We find that in general, unit labour costs increase in the short run in response to the optimism shock. Recall that unit labour costs measure the average cost of employing labour per unit of real output produced, showing the inverse relationship between labour productivity (the denominator in the calculation of unit labour costs) and unit labour costs. Higher unit labour costs might imply lower labour productivity. We find that optimism shocks lead to a fall (rise) in labour productivity (unit labour costs) in the short run, a result consistent with the findings of Nam and Wang (2019). However, contrary to the findings of Nam and Wang (2019), we document that in the G7, there are no long-run effects of optimism shocks on labour productivity. Another possible explanation for the increase in unit labour costs in the short run might be attributed to the fact that higher optimism induces higher firm-level investment, increasing the demand for labour. For a given labour supply, the labour demand curve shifts to the right, pushing up the real wage rate. At the same time, in the short run, labour productivity is inelastic in its response to optimism shocks. This might due to the fact that the income effect dominates or cancels out the substitution effect after a real wage increase. As a result, with the numerator increasing at a greater rate than the denominator, unit labour costs rise in the short run. Our results are also consistent with the work of Enders et al. (2017), who report that optimism shocks have an expansionary effect on output, but the effect is short-lived.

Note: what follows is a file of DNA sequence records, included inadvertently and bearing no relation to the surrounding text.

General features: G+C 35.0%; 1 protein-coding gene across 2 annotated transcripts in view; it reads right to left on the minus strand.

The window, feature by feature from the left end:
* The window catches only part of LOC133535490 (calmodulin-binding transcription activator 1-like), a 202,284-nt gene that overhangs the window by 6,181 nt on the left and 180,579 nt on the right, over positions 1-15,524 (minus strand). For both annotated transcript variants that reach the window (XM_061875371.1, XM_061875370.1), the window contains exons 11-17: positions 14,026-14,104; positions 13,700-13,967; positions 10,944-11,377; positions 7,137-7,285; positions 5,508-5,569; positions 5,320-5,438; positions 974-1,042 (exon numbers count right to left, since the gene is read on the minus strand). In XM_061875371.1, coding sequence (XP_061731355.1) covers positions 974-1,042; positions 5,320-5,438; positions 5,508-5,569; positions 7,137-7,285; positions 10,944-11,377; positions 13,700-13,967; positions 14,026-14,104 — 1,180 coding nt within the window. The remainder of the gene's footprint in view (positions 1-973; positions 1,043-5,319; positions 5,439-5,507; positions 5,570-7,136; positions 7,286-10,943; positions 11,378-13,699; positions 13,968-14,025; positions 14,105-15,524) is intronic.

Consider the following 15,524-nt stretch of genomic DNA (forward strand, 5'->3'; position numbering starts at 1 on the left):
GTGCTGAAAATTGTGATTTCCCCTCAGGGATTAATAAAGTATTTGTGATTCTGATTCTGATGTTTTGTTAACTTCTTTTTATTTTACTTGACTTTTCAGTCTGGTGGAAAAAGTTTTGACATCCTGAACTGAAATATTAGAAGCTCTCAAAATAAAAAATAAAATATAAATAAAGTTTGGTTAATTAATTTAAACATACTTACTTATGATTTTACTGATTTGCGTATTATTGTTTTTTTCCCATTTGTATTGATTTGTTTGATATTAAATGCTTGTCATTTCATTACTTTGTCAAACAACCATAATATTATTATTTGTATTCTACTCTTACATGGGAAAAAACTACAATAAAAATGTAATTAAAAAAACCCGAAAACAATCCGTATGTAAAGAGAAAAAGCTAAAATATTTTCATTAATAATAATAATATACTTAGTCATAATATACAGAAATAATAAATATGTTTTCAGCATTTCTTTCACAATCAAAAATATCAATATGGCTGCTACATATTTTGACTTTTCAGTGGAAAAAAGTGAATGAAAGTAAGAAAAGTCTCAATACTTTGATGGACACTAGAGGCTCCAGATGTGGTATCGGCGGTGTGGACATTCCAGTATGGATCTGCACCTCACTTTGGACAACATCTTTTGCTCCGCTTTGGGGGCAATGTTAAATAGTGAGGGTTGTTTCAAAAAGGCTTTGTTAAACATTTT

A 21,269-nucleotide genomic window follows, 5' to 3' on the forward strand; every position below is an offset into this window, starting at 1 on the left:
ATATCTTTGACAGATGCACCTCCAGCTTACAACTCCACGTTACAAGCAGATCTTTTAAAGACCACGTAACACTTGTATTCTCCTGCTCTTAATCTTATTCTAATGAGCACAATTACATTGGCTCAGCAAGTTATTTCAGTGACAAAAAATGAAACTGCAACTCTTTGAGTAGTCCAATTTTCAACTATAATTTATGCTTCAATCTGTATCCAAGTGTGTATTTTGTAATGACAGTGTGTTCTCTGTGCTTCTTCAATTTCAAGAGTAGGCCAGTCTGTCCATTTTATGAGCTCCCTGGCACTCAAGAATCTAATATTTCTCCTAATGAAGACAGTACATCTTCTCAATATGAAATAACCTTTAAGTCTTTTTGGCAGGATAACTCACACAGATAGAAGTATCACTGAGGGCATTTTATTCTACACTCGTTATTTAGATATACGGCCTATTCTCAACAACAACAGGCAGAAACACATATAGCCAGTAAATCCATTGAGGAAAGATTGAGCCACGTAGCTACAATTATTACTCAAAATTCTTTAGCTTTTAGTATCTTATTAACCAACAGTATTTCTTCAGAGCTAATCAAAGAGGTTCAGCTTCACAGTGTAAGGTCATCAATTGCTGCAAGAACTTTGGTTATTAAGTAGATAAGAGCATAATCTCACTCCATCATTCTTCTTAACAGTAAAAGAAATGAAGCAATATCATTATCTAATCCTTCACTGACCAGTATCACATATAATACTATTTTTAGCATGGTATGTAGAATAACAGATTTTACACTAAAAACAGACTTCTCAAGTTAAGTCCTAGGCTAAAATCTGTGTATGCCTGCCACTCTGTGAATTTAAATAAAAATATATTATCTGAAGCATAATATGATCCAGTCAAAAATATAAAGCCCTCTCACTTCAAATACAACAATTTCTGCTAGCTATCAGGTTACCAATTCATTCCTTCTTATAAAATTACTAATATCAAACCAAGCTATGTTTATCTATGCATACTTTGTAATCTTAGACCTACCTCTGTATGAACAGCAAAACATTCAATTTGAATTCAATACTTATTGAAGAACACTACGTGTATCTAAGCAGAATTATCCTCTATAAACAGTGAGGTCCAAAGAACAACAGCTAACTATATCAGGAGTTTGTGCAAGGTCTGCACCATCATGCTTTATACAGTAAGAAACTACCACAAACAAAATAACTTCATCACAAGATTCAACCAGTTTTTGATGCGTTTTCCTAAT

Robustness

We repeat our investigation of the impact of positive shocks to share prices on real output in each of the G7 countries using industrial production data (instead of GDP data) retrieved from the OECD (https://data.oecd.org/industry/industrial-production.htm). Using the three different methodological approaches to identification, we observe that our main findings reported throughout this paper hold up well with the alternative measure of output (these results are not reported here, but are available upon request). That is, positive shocks to share prices, lead to temporary increases in industrial production. Thus, our results are robust to plausible and alternative structural VAR models and data.